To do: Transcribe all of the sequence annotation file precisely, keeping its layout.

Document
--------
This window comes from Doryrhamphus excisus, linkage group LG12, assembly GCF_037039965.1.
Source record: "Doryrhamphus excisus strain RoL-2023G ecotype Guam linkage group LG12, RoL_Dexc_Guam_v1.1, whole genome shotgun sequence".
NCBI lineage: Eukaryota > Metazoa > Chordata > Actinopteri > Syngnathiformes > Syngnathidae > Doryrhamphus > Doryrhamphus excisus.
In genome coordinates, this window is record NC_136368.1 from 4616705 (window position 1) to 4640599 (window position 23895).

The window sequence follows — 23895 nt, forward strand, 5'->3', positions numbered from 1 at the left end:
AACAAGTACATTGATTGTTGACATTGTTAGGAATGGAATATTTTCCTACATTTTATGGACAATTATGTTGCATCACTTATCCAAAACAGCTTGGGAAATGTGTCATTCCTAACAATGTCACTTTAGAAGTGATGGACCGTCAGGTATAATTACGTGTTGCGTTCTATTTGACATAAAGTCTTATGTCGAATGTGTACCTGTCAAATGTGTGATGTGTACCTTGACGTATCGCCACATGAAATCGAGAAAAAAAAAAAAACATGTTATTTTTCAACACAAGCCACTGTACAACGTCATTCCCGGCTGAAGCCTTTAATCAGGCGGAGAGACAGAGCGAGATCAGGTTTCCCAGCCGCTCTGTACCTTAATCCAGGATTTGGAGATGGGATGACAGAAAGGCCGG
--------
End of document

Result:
This window comes from Doryrhamphus excisus, linkage group LG12, assembly GCF_037039965.1.
Source record: "Doryrhamphus excisus strain RoL-2023G ecotype Guam linkage group LG12, RoL_Dexc_Guam_v1.1, whole genome shotgun sequence".
NCBI lineage: Eukaryota > Metazoa > Chordata > Actinopteri > Syngnathiformes > Syngnathidae > Doryrhamphus > Doryrhamphus excisus.
In genome coordinates, this window is record NC_136368.1 from 4616705 (window position 1) to 4640599 (window position 23895).

The window sequence follows — 23895 nt, forward strand, 5'->3', positions numbered from 1 at the left end:
AACAAGTACATTGATTGTTGACATTGTTAGGAATGGAATATTTTCCTACATTTTATGGACAATTATGTTGCATCACTTATCCAAAACAGCTTGGGAAATGTGTCATTCCTAACAATGTCACTTTAGAAGTGATGGACCGTCAGGTATAATTACGTGTTGCGTTCTATTTGACATAAAGTCTTATGTCGAATGTGTACCTGTCAAATGTGTGATGTGTACCTTGACGTATCGCCACATGAAATCGAGAAAAAAAAAAAAACATGTTATTTTTCAACACAAGCCACTGTACAACGTCATTCCCGGCTGAAGCCTTTAATCAGGCGGAGAGACAGAGCGAGATCAGGTTTCCCAGCCGCTCTGTACCTTAATCCAGGATTTGGAGATGGGATGACAGAAAGGCCGG